|ZFIN ID: ZDB-PUB-200221-11|
Mycobacterium tuberculosis pathogenicity viewed through the lens of molecular Koch's postulates
|Source:||Current opinion in microbiology 54: 103-110 (Review)|
|Registered Authors:||Ramakrishnan, Lalita|
|PubMed:||32062573 Full text @ Curr. Opin. Microbiol.|
Ramakrishnan, L. (2020) Mycobacterium tuberculosis pathogenicity viewed through the lens of molecular Koch's postulates. Current opinion in microbiology. 54:103-110.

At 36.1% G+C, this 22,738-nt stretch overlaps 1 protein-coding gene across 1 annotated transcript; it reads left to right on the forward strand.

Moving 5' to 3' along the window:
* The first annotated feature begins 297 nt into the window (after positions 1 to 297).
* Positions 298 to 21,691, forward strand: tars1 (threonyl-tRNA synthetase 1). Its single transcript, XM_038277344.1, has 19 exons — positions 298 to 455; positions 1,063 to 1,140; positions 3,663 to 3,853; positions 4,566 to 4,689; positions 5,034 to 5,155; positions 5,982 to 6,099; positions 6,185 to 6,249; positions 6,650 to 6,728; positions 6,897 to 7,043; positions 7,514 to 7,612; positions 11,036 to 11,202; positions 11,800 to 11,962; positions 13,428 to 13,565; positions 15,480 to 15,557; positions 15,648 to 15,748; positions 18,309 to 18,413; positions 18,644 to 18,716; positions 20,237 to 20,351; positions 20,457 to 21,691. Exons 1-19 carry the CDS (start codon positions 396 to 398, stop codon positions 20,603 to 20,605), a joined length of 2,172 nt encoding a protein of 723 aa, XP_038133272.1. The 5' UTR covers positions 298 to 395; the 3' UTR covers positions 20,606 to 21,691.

ABSTRACTThirty years ago Stanley Falkow formulated molecular Koch's postulates as a framework to help dissect the contribution of microbial genes to their pathogenicity (Box 1). Three years later, his advice led me to develop Mycobacterium marinum, a close genetic relative of Mycobacterium tuberculosis, as a model for tuberculosis pathogenesis. Here, I discuss insights into M. tuberculosis pathogenicity from studying M. marinum in the zebrafish, and frame them in terms of molecular Koch's postulates. The highly orchestrated life cycle of M. tuberculosis is achieved in substantial measure not by "traditional" pathogen-exclusive virulence genes acquired along its evolutionary history, but rather by genes that are shared with its environmental ancestors. Together, these genes support its tactics of subterfuge and exploitation to overcome host immunity so as to produce the transmissible disease that ensures the evolutionary survival of this obligate human pathogen.
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